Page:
Jennette McCurdy 08:26
I don’t think it would have been possible for me to have a sense of style. And appreciate, you know, putting together an outfit and finding something that really feels like me, and unique to me and my sensibility. I couldn’t have done any of that. If I would have still been in the eating disorder, I don’t think it’s possible because I think that that, you know, dysfunctional unhealthy relationship to food and body is really counterproductive to having any sort of creative expression in it, right? Like they’re kind of the opposites as I think about it, there’s dysfunction, chaos, you know, just turmoil on the one hand and then the other hand is creative expression and growth and flow and enjoyment, and beauty. And they’re they completely cancel at one another, I think so, I kicked the eating disorder and then I started experimenting with clothes. I started asking myself what feels right on my body what feels great to me. I would keep track of my outfits and then rate them at the end of each day based on how I felt wearing them did I feel my most comfortable, my most confident and if not something would need to change. I went through my entire closet oh, I love this exercise, if it wasn’t a 9 or 10 it left, I this that was one of the first things I did with my closet actually because my closet went down to like, I mean it was time I probably had 20 items all together for a time because that was sadly what I was left with when I considered you know what, what makes to feel good and confident at versus what was just, you know, hiding insecurity, etc. So I did the only 9 and 10s exercise, I also did a at some point, once I had accumulated more things, I did the 90 day rule, which is if you haven’t worn it in the last night, and I actually, this is a rule that I still keep from my closet but if you haven’t worn in the last 90 days, and I’m not going to wear in the next 90 days it goes. I’m sure you guys have this where you like you look in your closet. This is like the cliche, right? You look in your closet, it’s stuffed full, and you’re like, oh, I’ve got nothing to wear it, yeah so because you have clothes that A. serve a previous version of yourself, B. you never liked in the first place and got to for you know any of the reasons I’ve listed in this episode, and you secretly resent those items of clothing, or C. I haven’t thought of it, I don’t know what C is, I’m not a clue what C, is it’s gonna be A and B, let’s just say that. Oh, you know, another thing I loved to find my sense of style was capsule wardrobes. If I had to pinpoint one tool as being the most helpful for me, finding a sense of style and feeling great, and what I wear all the time, it would be the capsule wardrobe, I would do a weekly one, I would pick 10 items. I forget what it was. Now maybe it was like three, four pants, it was probably four pants, four tops, and two pairs of shoes, or like three pants, three tops, two pairs of shoes and two pieces of outerwear, something like that, and I probably alternated depending on the season. But I would choose those pieces. And then I would only wear those pieces throughout the course of a week, which really helped me to think more creatively about what pairs with what and envision pieces in different ways than I had necessarily envisioned them from the get go, it helps me get the most use out of my clothing and the big Tada that I’m working toward here. Because I feel like a nice place to end as a Tada is that I dressed myself for the entire the entire bookstore that I did for I’m glad my mom died for all the press stuff for all the colleges, I picked out all my own own outfits addressed myself. And my god, is that some hilarious now as I’m saying it out loud, I dress myself like, okay, preschooler, congratulations, good job. But really, you know, it’s tough to do, it’s a hard thing to do. There are many people who are paid many dollars to style people professionally, and I completely understand why I think it’s really difficult to nail a look. And I’m not saying I nailed everyone, but I do think I really expressed myself and what I was feeling during that phase and what I wanted to express during the book tour, which something that was very important to me was to not show, really any skin. I feel that oftentimes in my youth I was really I’m wary of using the language I’m about to use, because I know how press outlets get and how eager they are to pick up words like the ones I’m about to say, but it’s also the the truest way I can express it, I felt sexually exploited in a lot of the clothes that people chose for me to wear. And since the book was my choice, and what I wanted to do, and you know, the first thing that I put out into the world that was completely and fully mine, I really wanted my clothing to reflect that. And in a way kind of be a fuck you to the past. You know, I wore loud things, bright things, but fully covered all the time. And I fucking loved it, I loved every bit of it. And the things that I wear in my regular life are a bit different, but I love those just the same. I am proud of my sense of style, that’s the thing I never thought I’d be able to say anything that I’ve worked really hard to come to. And I think that I genuinely hope to encourage other people to do, I think it’s an important and underrated element of self esteem and self confidence. I really do, it’s like, I think people, you know, wrongly attribute a sense of style to vanity. And I think it’s something that runs much deeper than that. And that’s that’s much more human and an important. All right, that’s all for now stepping off my soapbox, bye.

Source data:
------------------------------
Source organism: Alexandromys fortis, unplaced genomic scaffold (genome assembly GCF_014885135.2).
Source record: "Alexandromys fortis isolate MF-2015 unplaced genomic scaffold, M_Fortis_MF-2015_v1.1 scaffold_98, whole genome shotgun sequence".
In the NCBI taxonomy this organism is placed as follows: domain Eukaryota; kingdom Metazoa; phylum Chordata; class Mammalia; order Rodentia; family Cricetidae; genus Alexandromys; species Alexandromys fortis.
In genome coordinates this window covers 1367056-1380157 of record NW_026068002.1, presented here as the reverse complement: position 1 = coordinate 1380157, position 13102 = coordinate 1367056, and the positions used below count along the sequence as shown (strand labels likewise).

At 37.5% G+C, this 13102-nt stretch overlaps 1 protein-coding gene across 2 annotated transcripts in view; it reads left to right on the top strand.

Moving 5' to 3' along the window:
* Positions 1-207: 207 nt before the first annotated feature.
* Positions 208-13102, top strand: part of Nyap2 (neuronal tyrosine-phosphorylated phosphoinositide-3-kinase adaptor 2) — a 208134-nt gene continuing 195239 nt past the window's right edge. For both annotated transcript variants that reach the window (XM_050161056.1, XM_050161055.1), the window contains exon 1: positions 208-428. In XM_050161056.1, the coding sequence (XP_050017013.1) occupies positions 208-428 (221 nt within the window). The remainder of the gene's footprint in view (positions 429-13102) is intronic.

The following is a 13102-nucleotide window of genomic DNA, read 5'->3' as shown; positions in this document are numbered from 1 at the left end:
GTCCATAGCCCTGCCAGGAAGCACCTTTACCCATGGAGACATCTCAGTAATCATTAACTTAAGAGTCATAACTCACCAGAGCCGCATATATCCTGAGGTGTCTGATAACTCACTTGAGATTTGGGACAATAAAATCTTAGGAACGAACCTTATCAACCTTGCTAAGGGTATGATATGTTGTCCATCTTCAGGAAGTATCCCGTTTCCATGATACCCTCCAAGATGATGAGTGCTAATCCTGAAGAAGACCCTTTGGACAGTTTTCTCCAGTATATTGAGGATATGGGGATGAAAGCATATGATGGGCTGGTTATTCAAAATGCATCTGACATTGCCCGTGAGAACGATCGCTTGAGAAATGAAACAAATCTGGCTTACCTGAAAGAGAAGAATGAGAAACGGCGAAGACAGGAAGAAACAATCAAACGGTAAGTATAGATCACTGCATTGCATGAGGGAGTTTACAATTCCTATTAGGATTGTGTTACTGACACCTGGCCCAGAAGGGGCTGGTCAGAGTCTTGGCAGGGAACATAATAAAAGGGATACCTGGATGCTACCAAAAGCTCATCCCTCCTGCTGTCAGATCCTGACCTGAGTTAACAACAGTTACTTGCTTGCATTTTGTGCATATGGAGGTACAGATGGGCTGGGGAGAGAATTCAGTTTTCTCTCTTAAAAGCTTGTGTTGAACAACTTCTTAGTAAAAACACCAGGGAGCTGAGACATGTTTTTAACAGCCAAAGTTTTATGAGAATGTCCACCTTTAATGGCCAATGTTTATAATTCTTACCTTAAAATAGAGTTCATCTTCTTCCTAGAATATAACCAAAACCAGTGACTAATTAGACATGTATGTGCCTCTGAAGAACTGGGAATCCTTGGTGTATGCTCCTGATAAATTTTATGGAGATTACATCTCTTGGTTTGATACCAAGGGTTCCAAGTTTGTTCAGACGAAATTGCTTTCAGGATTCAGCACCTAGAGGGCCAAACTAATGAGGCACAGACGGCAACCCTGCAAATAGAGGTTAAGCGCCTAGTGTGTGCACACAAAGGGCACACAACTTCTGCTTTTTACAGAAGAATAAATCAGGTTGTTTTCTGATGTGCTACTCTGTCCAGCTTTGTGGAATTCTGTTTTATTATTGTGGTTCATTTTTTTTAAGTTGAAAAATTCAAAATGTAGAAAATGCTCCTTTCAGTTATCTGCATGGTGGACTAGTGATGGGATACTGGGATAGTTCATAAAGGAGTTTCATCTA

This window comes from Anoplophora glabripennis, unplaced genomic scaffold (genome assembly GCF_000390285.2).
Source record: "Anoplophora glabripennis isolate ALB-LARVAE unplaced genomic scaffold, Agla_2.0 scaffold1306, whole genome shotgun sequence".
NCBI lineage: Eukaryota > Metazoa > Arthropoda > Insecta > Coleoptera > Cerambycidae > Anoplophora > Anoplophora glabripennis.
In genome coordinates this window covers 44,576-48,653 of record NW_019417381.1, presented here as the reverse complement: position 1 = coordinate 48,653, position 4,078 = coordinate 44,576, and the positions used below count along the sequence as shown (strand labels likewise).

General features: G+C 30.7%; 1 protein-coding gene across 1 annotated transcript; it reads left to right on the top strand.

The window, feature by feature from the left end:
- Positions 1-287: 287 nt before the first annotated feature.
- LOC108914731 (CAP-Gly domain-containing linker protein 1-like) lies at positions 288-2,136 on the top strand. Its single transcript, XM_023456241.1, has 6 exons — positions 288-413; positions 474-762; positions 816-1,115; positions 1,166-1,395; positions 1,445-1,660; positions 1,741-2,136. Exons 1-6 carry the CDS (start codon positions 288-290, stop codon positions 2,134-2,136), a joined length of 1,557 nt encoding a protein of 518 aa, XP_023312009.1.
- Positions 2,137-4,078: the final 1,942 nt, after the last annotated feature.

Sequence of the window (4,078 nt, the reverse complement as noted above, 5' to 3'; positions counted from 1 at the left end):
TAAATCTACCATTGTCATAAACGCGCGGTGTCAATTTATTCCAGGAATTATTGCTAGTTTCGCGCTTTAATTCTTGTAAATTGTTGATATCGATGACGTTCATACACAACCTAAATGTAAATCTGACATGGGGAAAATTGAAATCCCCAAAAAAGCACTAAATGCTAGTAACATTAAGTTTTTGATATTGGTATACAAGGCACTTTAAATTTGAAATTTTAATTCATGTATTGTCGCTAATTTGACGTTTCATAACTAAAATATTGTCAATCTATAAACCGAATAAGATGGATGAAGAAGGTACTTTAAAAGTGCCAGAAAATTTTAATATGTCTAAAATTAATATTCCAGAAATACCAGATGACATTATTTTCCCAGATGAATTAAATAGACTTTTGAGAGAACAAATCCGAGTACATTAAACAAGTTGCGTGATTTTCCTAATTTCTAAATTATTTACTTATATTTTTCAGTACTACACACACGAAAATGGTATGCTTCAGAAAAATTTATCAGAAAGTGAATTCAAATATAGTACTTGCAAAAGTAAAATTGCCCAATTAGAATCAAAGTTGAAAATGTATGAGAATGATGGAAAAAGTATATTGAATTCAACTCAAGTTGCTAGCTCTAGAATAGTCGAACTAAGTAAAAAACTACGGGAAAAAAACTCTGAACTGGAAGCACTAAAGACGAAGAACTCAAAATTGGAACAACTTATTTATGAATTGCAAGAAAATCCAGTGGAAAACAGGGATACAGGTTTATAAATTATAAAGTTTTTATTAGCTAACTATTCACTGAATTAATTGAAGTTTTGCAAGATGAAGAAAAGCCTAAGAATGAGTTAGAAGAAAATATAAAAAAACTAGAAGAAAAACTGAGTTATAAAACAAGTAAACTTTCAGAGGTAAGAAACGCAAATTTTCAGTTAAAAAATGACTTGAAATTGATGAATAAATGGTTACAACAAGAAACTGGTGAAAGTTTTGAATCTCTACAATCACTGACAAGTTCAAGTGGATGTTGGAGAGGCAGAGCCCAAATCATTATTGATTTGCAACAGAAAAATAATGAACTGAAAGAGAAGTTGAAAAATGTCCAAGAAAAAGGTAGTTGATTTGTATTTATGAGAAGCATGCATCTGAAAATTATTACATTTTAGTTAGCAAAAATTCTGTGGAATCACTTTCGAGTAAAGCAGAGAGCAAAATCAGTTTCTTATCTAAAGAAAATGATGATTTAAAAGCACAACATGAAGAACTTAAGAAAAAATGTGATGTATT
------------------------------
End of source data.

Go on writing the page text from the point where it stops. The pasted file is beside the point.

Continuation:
If you want more Hard Feelings, you’re in luck. You’ve got options. On Apple podcasts, there’s bonus content for subscribers with Lemonada premium, you can hear me answer exclusive questions from listeners. on Spotify. You can talk to each other by leaving comments on each episode and on Amazon music. You can listen ad free with a subscription to Amazon Prime. I’m Jeanette McCurdy, the creator, executive producer and host of hard feelings. It’s produced by Lemonada Media in coordination with Happy Rage productions. Our production team is Kegan Zema, Aria Bracci and Brian Castillo. Music is by Hannah’s Brown. Steve Nelson is Lemonada’s Vice President of weekly content. Rachel Neil is Lemonada Senior Director of new content. Executive Producers are Stephanie Wittels Wachs, Jessica Cordova Kramer and me. Listen ad free on Amazon music with your Prime membership.